Identify and explain two metaphors in The Taming of the Shrew. Induction, Scene ii, lines 37-67.
I wonder if you mean similes rather than metaphors? The two are easily confused. I have checked the section that you refer to and cannot find any metaphors, but there are two obvious similes. Let us remember the difference between them. Metaphors and similes are both comparisons that are asserted between two objects that are very different that help us to see how they are linked. However, similes include the words "like" or "as" whereas metaphors do not.
The two examples of similes in this selection therefore are:
Say thou wilt course, thy greyhounds are as swift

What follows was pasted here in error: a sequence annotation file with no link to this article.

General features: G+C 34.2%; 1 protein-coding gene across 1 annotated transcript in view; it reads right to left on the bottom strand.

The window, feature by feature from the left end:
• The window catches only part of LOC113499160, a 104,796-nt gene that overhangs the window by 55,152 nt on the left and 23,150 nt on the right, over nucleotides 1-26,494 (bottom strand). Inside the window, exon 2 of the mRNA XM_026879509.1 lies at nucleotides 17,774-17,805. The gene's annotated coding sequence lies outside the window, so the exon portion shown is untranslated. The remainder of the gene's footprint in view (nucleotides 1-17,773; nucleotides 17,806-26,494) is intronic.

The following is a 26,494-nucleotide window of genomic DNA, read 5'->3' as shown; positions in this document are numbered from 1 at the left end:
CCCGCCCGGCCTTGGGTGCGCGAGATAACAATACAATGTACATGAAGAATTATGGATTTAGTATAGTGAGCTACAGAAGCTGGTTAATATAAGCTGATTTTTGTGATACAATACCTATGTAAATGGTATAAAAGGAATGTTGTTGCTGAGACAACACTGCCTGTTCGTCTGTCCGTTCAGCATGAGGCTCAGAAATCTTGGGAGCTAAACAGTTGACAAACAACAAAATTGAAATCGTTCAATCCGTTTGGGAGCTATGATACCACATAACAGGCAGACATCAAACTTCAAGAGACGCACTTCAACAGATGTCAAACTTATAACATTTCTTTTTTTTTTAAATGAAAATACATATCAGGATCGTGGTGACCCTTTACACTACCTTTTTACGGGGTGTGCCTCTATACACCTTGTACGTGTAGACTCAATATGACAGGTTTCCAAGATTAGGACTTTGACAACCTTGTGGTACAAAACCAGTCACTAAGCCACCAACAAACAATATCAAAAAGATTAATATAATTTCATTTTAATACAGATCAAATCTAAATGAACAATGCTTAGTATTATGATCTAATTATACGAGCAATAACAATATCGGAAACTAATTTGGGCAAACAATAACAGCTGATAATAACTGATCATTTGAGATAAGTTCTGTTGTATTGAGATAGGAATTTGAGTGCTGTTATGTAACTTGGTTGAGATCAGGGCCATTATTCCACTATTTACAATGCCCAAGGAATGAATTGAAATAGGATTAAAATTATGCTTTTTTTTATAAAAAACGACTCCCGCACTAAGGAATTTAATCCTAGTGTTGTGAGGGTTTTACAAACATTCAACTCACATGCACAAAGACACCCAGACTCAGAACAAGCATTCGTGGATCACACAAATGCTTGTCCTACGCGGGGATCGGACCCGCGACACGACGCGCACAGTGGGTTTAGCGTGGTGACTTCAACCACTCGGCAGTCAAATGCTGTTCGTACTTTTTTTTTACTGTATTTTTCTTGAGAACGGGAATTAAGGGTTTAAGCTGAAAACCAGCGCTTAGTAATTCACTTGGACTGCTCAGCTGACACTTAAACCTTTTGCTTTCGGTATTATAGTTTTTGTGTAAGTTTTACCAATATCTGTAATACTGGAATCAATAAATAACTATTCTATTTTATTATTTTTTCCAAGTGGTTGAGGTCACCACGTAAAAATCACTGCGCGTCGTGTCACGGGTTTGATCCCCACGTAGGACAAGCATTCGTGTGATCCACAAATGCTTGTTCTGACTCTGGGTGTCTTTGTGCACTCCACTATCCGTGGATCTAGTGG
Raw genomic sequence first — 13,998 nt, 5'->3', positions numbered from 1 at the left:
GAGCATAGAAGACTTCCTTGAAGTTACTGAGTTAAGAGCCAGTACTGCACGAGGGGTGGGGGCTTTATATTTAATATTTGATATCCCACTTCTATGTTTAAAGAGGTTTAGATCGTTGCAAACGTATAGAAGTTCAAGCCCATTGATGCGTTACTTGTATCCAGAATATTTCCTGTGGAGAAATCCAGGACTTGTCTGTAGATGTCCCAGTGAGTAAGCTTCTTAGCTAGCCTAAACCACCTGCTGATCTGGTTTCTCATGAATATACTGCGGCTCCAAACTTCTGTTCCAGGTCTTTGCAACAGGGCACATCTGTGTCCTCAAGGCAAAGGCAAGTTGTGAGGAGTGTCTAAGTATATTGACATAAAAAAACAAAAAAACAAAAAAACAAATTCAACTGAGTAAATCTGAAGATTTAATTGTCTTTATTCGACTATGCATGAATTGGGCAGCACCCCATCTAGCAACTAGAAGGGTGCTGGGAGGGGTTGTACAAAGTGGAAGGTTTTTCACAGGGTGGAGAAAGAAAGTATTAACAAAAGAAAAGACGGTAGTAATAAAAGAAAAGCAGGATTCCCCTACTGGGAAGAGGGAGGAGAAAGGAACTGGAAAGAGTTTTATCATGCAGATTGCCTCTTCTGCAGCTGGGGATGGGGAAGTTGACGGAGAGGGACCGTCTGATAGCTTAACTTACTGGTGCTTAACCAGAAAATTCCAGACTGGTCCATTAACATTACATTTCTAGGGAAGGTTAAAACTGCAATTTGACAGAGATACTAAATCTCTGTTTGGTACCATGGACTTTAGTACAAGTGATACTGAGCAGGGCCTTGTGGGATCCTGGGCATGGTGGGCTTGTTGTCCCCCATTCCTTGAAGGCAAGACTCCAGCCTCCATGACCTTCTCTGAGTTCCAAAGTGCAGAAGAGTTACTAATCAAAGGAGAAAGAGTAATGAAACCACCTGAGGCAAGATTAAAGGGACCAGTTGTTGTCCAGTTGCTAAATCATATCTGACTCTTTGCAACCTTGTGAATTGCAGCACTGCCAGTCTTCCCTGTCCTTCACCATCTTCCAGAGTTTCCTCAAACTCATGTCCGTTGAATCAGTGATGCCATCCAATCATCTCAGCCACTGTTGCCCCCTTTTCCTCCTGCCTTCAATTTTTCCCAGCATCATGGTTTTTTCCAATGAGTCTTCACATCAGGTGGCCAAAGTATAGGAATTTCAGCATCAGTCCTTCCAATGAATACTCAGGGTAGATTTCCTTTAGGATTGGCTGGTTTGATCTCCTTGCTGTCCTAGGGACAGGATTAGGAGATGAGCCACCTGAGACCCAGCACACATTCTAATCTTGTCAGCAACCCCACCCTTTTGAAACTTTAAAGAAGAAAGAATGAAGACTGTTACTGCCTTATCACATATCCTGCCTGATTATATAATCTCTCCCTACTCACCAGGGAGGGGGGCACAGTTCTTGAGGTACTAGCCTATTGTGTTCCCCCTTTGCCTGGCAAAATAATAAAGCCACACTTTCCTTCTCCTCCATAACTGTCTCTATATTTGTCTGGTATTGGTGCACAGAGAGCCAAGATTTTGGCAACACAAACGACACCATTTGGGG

As breathed stags, ay, fleeter than the roe.
And till the tears that she hath shed for thee
Like envious floods o'errun her lovely face...
The first simile is used to describe the greyhounds that Sly supposedly has in his "new" state of being a Lord. Note how the comparison emphasises their speed by comparing them to "breathed stags" and a "roe." The second simile talks about the grief of Sly's supposed wife that she has expressed for him, using hyperbole to exaggerate her grief by comparing her tears to "envious floods." This scene and the language contained therein is all designed to trick Sly into believing that he is a Lord.